[trill] RtgDir review of draft-ietf-trill-directory-assist-mechanisms-07.txt

"Joel M. Halpern" <jmh@joelhalpern.com> Wed, 13 April 2016 20:47 UTC

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From: "Joel M. Halpern" <jmh@joelhalpern.com>
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Subject: [trill] RtgDir review of draft-ietf-trill-directory-assist-mechanisms-07.txt
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I have been selected as the Routing Directorate reviewer for this draft. 
The Routing Directorate seeks to review all routing or routing-related 
drafts as they pass through IETF last call and IESG review, and 
sometimes on special request. The purpose of the review is to provide 
assistance to the Routing ADs. For more information about the Routing 
Directorate, please see ​ 

Although these comments are primarily for the use of the Routing ADs, it 
would be helpful if you could consider them along with any other IETF 
Last Call comments that you receive, and strive to resolve them through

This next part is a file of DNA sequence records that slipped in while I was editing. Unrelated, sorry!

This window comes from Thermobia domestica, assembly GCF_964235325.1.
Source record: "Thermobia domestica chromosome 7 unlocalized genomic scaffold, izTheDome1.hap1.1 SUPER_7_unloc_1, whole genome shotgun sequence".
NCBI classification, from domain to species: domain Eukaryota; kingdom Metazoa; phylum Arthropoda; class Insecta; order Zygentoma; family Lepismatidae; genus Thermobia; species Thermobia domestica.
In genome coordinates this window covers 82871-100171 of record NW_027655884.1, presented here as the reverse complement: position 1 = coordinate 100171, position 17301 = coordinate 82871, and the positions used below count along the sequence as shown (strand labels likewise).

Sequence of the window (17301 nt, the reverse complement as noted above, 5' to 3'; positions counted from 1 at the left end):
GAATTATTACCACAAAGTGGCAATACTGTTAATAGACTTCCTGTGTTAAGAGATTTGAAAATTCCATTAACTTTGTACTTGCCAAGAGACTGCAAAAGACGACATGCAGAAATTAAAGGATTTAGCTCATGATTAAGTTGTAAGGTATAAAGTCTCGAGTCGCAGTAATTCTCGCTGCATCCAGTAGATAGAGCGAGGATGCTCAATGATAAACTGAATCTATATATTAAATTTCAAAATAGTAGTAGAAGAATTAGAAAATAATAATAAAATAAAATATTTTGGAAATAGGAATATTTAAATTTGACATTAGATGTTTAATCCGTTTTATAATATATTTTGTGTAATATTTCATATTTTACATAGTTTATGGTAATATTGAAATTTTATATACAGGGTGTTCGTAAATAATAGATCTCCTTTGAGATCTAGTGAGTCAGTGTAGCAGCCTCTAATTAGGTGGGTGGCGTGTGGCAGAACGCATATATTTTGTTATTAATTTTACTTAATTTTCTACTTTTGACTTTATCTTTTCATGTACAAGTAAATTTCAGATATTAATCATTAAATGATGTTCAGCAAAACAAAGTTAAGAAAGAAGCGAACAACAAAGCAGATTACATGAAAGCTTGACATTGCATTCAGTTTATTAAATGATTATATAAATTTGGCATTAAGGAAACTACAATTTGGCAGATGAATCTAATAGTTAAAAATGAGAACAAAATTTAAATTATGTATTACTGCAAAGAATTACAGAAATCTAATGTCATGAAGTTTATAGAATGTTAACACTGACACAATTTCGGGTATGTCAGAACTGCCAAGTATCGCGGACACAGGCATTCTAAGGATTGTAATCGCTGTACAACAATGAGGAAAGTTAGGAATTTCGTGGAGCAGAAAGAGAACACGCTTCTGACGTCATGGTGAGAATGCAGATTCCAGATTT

discussion or by updating the draft.

Document: draft-ietf-trill-directory-assist-mechanisms-07.txt
Reviewer: Joel Halpern
Review Date: 13-April-2016
IETF LC End Date: N/A
Intended Status: Proposed Standard

Summary: I have significant concerns about this document and recommend 
that the Routing ADs discuss these issues further with the authors.
     I do believe that the major issues are easily resolvable.  I have 
tried to provide my best guess as to text how to resolve each of them.
     I would like to see the minor issues discussed and preferably 

Major Issues:
     In the state machine transitions in section 2.3.3 for push servers, 
it appears that if the event indicating that the server is being shut 
down occurs while the server is already Going Stand-By or Uncompleting, 
the transitions indicate that this "going down" event will be lost.  A 
strict reading of this would seem to mean that the "go Down" event would 
need to recur after the timeout condition.  This would seem to be best